There is also considerable unanimity on when to end sanctions on Russia. The overwhelming majority of member states believe that the EU can only lift sanctions once Ukraine has regained control of its eastern border, while seven countries are ready to consider gradually easing sanctions if Russia starts making steps towards withdrawing from eastern Ukraine. Only Hungary says that sanctions definitely do not work and should be dropped as soon as possible — but even Budapest has not come close to breaking ranks on their renewal.
Member states want normative questions to be handled by the EU as a whole; only Hungary, Greece, Austria, and Bulgaria have any faith in the bilateral track. More importantly, there has been no serious effort to challenge consensus European policies. Brussels insiders say that the rollover of sanctions twice per year has, if anything, become easier — despite some sotto voce grumbling.
Countries that do not like sanctions, however, tend to emphasise the need for universal compliance — and rightly so. Member states need to pick their fights with Brussels.
Russia is a priority for those who feel threatened by it, but it is less important to those who do not. It is not all togetherness. Hungary and perhaps Greece are examples of countries in which disagreements with the EU mainstream on asylum policy and the protection of civil society, and the euro respectively correlate with a divergent stance on Russia.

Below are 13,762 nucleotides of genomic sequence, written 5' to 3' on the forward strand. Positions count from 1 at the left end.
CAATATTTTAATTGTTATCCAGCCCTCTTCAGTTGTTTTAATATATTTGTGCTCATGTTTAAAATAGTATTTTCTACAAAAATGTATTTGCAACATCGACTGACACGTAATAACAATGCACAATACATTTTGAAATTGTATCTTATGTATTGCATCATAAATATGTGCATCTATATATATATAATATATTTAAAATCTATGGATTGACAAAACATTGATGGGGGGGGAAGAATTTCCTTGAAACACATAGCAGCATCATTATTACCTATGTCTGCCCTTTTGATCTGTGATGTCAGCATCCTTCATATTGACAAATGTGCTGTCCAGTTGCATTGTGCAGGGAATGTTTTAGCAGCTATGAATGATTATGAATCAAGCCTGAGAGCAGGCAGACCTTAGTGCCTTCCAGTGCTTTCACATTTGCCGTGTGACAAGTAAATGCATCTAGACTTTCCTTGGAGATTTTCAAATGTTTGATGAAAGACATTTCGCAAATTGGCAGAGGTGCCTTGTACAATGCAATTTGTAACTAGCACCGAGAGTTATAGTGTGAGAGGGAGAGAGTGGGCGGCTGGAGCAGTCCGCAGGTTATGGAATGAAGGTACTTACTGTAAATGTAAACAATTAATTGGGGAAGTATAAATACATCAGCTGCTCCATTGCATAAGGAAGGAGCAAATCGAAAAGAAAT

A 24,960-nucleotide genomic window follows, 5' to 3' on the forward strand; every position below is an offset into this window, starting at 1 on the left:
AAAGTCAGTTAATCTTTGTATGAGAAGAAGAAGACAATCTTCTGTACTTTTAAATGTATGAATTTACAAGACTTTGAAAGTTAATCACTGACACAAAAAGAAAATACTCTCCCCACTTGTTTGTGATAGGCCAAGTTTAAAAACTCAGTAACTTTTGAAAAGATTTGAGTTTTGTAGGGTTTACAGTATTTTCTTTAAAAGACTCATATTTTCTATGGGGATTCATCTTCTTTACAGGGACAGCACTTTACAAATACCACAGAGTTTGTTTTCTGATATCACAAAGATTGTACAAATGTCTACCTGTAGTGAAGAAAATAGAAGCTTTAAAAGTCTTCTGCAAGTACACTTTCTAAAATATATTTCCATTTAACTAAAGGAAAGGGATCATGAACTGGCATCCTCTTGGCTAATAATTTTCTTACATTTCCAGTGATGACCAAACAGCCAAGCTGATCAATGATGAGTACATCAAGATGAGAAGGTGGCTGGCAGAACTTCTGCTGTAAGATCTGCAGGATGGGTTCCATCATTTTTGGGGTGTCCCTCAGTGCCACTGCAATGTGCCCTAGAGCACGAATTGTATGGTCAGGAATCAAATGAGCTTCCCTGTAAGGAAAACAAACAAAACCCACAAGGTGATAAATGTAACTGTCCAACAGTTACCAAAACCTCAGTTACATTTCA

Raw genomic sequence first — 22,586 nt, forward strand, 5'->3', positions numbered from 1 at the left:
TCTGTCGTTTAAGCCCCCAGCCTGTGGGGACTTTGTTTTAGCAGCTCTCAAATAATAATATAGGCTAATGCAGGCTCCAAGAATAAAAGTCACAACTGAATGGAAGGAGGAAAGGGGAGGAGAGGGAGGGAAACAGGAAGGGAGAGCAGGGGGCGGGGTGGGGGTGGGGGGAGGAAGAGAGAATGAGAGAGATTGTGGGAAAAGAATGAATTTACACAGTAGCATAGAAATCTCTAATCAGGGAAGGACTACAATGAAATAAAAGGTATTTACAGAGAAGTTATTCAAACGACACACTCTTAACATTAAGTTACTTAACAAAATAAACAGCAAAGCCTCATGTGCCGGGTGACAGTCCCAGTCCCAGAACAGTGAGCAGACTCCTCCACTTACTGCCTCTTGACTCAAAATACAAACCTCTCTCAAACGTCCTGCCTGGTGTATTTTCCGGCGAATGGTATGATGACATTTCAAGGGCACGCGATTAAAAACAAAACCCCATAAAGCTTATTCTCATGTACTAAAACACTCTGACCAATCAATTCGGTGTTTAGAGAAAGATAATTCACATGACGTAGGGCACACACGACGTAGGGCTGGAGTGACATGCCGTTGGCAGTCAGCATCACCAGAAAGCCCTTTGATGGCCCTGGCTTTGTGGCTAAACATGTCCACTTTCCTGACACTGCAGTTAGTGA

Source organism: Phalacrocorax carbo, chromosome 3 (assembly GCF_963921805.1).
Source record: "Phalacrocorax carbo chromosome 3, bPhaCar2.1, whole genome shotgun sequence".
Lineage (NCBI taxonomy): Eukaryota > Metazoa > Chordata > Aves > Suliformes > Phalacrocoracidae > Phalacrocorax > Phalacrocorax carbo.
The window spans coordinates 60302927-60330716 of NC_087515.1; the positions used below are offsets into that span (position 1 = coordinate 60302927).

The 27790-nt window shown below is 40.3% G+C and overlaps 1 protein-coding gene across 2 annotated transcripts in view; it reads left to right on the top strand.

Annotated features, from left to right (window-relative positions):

Indeed, Hungary stands out as the one EU country that, in the context of normative war, often takes a stance closer to the Russian side of the argument.
Overall, Russia may still try to sow discord within the EU, but it is far less able to play member states off against each other than it was ten years ago. But it is clearly not enough to manage the normative challenge that Russia poses. For that, one also needs policy. Russian Foreign Minister Sergei Lavrov once jokingly added a third: EU member states generally agree that Russia is to blame. Sanctions on Russia and troop reinforcements in eastern EU states have provided some answers to the question of what is to be done.
Nonetheless, the EU cannot prevail in a normative war if it does not know how to tackle the challenger. To be effective, the EU also needs a common Russia strategy that reflects not just Europe, but also Russia. What can it achieve?
Russia–European Union relations
How can Russia fit into the liberal world order that the EU seeks to promote? How can the EU influence Moscow? Answering these questions is difficult and risks dividing Europe on Russia once again.
But an effective Russia strategy for a normative war needs to accommodate an agreement on concrete policies. The EU will need to strategise, not just sermonise. The — clearly non-exhaustive — list of issues below highlights some areas in which a lack of both clarity and a joint approach hampers EU policymaking.
For instance, the EU does not have a common strategy on sanctions, its eastern neighbourhood, or energy security. In addition, there is also confusion about methods — such as dialogue with Russia — and the division of work between member states and EU institutions. For EU countries, such an approach is simply unacceptable — made taboo by their twentieth-century experiences with spheres of influence. Ukraine is a prime example here: Russia had extensive leverage over its economy and leadership, only to see it swept away in a popular revolution.